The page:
Tesla Rolls Out Solar EV Charging for Powerwall Users
Owners of Tesla’s electric vehicles and Powerwall services can now charge their cars using excess solar energy.
The growing adoption of Tesla’s electric vehicles and home energy systems has prompted a new solar-charging feature for users hooked on both products. The Texas-based EV giant recently rolled out “Charge on Solar,” which allows owners of Models S, 3, X, and Y with on-site solar panels/roofs to harness excess solar energy for home charging through their Powerwall system.
Tesla charging. Image used courtesy of Tesla
Users can set a charge limit and location through the Tesla app to automatically charge their vehicles using only extra solar energy. An in-app slider enables charging as usual (via both solar and the grid) for daily driving purposes or limiting charging only when excess solar is available.
Tesla’s website describes a typical Charge on Solar scenario where an EV is plugged in at a house with a Powerwall installed. The vehicle adjusts its charge power every 10 seconds to match the excess solar power and consumption running elsewhere in the home. It also notes that the vehicle may delay charging until at least 1.2 kilowatts of stable excess solar is free. In addition to boosting the efficiency and lifetime of the charging equipment, Tesla says this function can help account for variability in solar power and home loads.
Scheduled charging allows users to charge the battery with excess solar power during the day when sun availability is high and from the grid at night when energy costs are lower.
Charge on Solar feature in the Tesla mobile app. Image used courtesy of Tesla
All of Tesla’s solar systems integrate its Powerwall compact home battery, which allows users to store solar energy for backup power. Charge on Solar brings this functionality to its growing base of EV customers. The feature is only available to Tesla and Powerwall owners in the U.S. and Canada.
EV Market Context
The feature gets users roped into the ecosystem as Tesla continues expanding its EV, solar, and energy storage segments. Interestingly, Tesla’s top three EV markets are some of the sunniest states in America, further reinforcing the idea of integrating its solar and EV charging businesses.
California has the most Tesla owners by far. According to the California Energy Commission, there were over 212,000 new sales for Model 3, Y, X, and S EVs in 2022 alone, giving Tesla a leading market share of the total 292,495 battery-EV sales in the state. Cumulative Tesla sales in California through the first quarter of 2023 now stand at 692,544. (For scale, consider this: Nationwide, Tesla’s four models claimed over 484,000 new all-electric vehicle registrations in 2022, according to the U.S. Department of Energy.)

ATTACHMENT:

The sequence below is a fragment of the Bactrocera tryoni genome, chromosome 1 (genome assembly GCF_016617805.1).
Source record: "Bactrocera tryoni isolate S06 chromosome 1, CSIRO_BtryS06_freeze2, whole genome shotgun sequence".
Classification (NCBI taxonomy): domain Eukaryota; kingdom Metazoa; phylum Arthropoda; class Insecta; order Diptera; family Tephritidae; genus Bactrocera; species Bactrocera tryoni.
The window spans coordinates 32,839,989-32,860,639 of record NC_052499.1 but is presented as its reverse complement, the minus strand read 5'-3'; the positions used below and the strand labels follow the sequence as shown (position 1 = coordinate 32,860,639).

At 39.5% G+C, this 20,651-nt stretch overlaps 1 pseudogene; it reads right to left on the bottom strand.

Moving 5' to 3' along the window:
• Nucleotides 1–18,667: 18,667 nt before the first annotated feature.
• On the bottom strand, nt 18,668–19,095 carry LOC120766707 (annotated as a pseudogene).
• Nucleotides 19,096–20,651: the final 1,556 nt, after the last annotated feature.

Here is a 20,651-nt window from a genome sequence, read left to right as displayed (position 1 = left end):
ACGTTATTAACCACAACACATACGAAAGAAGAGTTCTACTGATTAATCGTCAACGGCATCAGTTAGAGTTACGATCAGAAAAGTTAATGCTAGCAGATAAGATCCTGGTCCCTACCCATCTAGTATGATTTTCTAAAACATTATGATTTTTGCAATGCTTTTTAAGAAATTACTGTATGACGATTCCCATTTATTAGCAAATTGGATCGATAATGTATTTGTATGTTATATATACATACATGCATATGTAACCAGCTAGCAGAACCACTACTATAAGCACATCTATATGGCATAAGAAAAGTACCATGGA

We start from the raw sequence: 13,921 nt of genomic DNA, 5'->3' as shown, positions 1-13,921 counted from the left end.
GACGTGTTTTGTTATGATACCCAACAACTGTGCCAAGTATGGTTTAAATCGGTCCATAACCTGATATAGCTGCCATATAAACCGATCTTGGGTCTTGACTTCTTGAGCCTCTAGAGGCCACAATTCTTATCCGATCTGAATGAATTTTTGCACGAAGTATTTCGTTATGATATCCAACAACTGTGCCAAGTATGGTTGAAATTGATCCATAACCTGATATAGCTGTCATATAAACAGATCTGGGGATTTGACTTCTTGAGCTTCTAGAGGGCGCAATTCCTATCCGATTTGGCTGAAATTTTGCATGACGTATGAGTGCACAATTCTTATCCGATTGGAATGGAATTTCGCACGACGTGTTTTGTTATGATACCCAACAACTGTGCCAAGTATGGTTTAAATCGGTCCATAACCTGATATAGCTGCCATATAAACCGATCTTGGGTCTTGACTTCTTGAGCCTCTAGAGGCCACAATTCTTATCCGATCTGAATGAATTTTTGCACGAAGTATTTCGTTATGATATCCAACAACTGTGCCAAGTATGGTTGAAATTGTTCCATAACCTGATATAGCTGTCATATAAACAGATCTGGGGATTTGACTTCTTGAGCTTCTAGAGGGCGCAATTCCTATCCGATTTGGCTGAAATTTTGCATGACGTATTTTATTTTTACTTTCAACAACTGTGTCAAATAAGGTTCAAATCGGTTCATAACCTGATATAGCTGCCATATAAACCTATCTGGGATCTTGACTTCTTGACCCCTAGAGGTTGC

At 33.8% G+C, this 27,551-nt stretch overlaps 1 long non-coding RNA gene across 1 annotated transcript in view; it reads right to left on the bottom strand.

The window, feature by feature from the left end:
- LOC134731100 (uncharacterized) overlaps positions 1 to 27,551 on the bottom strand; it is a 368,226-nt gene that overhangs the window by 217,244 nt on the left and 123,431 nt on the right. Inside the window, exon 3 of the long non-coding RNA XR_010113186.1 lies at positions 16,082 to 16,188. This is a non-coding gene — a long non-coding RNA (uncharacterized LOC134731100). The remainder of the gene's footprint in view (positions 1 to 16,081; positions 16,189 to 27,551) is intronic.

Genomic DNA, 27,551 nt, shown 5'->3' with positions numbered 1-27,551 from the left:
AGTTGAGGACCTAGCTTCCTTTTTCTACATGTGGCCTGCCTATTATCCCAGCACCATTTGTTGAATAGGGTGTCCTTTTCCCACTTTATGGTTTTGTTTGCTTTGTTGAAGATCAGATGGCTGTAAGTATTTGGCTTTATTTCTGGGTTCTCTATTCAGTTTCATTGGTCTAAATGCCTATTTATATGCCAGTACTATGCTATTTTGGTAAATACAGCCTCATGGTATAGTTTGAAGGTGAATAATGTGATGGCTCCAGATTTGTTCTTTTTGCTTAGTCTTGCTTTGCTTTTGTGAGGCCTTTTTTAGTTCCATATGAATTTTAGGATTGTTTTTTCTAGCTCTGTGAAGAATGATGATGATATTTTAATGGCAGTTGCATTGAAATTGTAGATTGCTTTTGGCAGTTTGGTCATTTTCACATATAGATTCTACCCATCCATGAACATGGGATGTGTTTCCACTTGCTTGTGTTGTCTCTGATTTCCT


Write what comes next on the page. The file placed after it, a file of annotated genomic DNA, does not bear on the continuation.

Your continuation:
Other states with high Tesla penetration include Florida and Texas, but specific and up-to-date sales data for these states is hard to find. According to the Dallas-Fort Worth Clean Cities Coalition, Tesla’s Model 3, Y, S, and X have 123,605 cumulative registrations in Texas. In Florida, World Population Review pegs 2021-2022 estimated Tesla sales at 62,166 out of 95,640 total EV registrations.
As for its energy products, it’s unclear exactly how many Tesla drivers also have a solar roof or panels installed. However, the company said earlier this year that its energy storage deployments (home and utility scale) grew to a record 6.5 gigawatt-hours (GWh) in 2022. In December, it shared a milestone of 500,000 solar panel and roof installations to date, equal to 4 GW. And in a since-deleted tweet last month, Tesla Energy reported surpassing over 500,000 Powerwall installations globally.
The new Charge on Solar feature comes as Tesla aims to become an electricity retailer, expanding the scope of its electric service business. Its “Tesla Electric” plan in Texas essentially allows customers to be their own utilities, offering real-time solar and Powerwall dispatch capabilities for homes with competitive retail electricity. The company also recently revealed plans to add VPP services in Texas and Puerto Rico, enabling Powerwall owners to earn money by selling backup power to the grid in emergencies.
Powerwall Modes and Options
The Charge on Solar utility supports several Powerwall modes: “Storm Watch” prioritizes charging from any source in preparation for an outage during severe weather before allocating excess solar power for EV charging. “Backup Reserve” prioritizes charging to the set backup percentage before dispatching the excess solar.
“Self-Powered” charges on excess solar power according to the fixed charge limit while accounting for changes in home loads and solar production until the vehicle’s charging power adjusts. Upon meeting that limit, Powerwall charges on excess solar as usual (Tesla recommends this mode to maximize the new feature.).
Charge on Solar settings on a Tesla vehicle’s touchscreen. Image used courtesy of Tesla
A “Time-Based Control” function lets Powerwall store energy when costs are low. It may also sell that energy back to the grid when costs are higher instead of using the excess solar power for EV charging. Tesla mentions this behavior can apply during virtual power plant (VPP) or utility program events. In peak periods, the vehicle will pause charging to prioritize total savings or charge the Powerwall from excess solar while charging the vehicle in off-peak hours from the grid.
Finally, “Go Off-Grid” continues charging the vehicle on extra solar unless Powerwall prioritizes saving energy for home use during an outage.